The display is one of the most important aspects of a device, as it's the portal for interaction between the user and the software. Unfortunately, with inexpensive devices like the Stream 7, the display is often the first thing to be put on the chopping block. It's simply very difficult to put a high quality panel in a low cost device and make money selling it. That being said, HP has actually attempted to put a decent panel in the Stream 7 considering its price target.

Like I stated before, many other tablets at this size and price point either opt for a TN panel, or they reduce the resolution to 1024x600 or even go lower to 800x480, which is borderline unusable. HP has put a 1280x800 IPS panel in the Stream 7, which is fairly good considering that two years ago most Android tablets of any size shipped with that same resolution. The glass is highly reflective, and this is coupled with the fact that the display isn't laminated. There's also some light bleed at the bottom, but at $119 I can excuse this.

Of course, specs that you read on paper like size and resolution only tell part of the story. Color accuracy, brightness, and contrast all have an impact on overall display quality, and to measure these we use SpectraCal's CalMAN 5 software along with X-Rite's i1Pro 2 spectrophotometer and i1Display Pro colorimeter. 

Display - Max Brightness

Display - Black Levels

Display - Contrast Ratio

As you can see, the brightness of the Stream 7 is competitive with other tablets. Unfortunately, the black levels are just too high, which in turn leads to a very low contrast ratio. It should be noted that these measurements were achieved by disabling Intel's Display Power Saving Technology (DPST) feature, which causes dynamic brightness and contrast depending on the image displayed on the screen. While some other devices do this to some degree, DPST ended up reducing max brightness measurements by nearly 100nits, and the constantly changing brightness played havoc with measurements during analysis and calibration.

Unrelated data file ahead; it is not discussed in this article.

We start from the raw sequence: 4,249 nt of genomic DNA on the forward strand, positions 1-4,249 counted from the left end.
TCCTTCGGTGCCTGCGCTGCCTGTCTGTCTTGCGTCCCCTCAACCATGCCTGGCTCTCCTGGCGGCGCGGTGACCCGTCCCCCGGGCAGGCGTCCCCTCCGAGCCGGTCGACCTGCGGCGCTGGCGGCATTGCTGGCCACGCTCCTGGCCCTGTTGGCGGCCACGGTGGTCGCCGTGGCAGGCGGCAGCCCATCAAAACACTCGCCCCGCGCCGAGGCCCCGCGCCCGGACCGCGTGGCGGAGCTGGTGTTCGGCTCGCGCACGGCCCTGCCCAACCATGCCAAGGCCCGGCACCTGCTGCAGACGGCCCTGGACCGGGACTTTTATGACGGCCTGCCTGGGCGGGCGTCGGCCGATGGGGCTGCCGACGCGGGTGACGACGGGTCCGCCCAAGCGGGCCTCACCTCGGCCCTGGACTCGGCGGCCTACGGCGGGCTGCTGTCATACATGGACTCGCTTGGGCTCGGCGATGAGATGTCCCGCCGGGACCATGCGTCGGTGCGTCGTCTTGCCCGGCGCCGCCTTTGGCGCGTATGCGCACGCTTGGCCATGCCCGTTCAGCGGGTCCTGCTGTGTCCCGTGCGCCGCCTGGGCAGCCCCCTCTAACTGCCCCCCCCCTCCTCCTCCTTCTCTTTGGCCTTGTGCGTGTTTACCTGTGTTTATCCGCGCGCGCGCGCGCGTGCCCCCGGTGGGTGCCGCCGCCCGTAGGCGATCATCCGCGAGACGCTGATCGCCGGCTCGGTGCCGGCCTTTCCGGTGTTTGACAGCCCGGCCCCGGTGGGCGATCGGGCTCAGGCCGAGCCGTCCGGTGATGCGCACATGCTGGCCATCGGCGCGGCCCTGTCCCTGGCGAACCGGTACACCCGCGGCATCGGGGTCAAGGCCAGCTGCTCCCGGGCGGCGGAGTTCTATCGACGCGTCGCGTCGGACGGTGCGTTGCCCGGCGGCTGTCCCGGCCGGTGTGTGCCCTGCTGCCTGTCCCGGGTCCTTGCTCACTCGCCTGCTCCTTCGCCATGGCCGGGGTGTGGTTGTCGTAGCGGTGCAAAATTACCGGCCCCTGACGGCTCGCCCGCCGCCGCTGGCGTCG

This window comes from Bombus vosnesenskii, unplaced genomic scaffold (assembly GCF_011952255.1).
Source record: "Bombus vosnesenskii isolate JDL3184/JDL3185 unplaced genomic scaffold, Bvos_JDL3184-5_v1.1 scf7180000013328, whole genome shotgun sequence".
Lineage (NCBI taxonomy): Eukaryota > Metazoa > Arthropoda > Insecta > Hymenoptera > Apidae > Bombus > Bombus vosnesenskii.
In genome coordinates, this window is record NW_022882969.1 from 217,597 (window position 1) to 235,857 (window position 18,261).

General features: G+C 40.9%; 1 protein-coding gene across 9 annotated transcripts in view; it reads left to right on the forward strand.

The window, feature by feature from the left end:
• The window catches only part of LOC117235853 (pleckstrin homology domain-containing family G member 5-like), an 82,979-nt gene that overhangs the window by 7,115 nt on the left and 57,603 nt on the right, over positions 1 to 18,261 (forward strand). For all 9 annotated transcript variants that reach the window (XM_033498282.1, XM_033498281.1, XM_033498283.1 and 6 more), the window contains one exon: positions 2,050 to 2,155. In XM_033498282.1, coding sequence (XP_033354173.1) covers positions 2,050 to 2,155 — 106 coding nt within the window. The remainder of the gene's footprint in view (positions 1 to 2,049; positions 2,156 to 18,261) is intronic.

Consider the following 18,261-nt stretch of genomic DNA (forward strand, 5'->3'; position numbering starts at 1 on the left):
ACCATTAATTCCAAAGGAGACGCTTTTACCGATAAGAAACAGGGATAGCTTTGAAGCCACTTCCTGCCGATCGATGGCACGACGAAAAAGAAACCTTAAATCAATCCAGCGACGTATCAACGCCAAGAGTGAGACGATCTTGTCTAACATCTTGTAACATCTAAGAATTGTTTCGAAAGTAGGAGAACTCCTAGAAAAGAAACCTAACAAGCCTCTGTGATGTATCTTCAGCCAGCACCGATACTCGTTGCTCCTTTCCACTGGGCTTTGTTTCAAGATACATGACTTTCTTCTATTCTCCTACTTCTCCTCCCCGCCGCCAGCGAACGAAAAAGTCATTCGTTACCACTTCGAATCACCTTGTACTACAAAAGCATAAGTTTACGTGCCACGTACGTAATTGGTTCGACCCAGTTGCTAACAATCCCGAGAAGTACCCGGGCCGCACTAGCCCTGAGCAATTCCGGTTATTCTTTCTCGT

Display - White Point

Display - Grayscale Accuracy

In the grayscale we see a shift toward blue, with the red steadily dropping off as brightness increases. This leads to the grayscale performance being some of the worst we have tested, but at $119 there's really no room for HP to do any calibration to the display panels at the factory.

Display - Saturation Accuracy

Display - GMB Accuracy

As with the grayscale test, we see poor performance in the saturation sweep. The display does not cover all of sRGB, and we see that for each 20% increment in the saturation sweep, the red, blue, and magenta saturations are all 20% lower than they should be and just generally inaccurate. The poor grayscale and saturation performance leads to a high average error in the color checker test, which means that the Stream 7 is not going to be able to accurately reproduce colors.

Again, this is to be expected with a device of this price point. It does however provide a good example of how the idea that IPS technology correlates with color accuracy is a misconception. With the prices of IPS displays being driven into TN territory by affordable eIPS panels, having an IPS display really just guarantees better viewing angles than a TN panel, nothing more. 

One last thing to note about the display which does not show up in any measurements is that it is a 6bit + AFRC eIPS panel. This is not uncommon even in desktop monitors that cost as much as $400, but it does mean that there is noticeable posterization compared to a display with actual 8-bit color depth for red, green, and blue. This is not helped by the fact that Internet Explorer is not smart about displaying images; it doesn't seem to apply the same dithering that Chrome and Firefox do to mask color banding.


Fortunately, the HP Stream 7 runs Windows. Unlike Android and iOS, Windows has color management capabilities. This allows us to calibrate the Stream 7 in an attempt to fix some of the issues with the display. We are working with a narrow gamut panel here so we aren't going to see much improvement to the saturation test, but we can certainly improve grayscale and color accuracy within the display's gamut.

After creating and applying an ICC profile created by CalMAN, we see a dramatic improvement in grayscale performance on the Stream 7. Gone is the shift toward blue, with a white point of 6595K that is very close to standard. Shades of grey are now accurate enough that you would be unable to see a difference from a reference monitor. These improvements unfortunately are accompanied by a significant drop in luminance, with a max display brightness of 308.5 nits after calibration.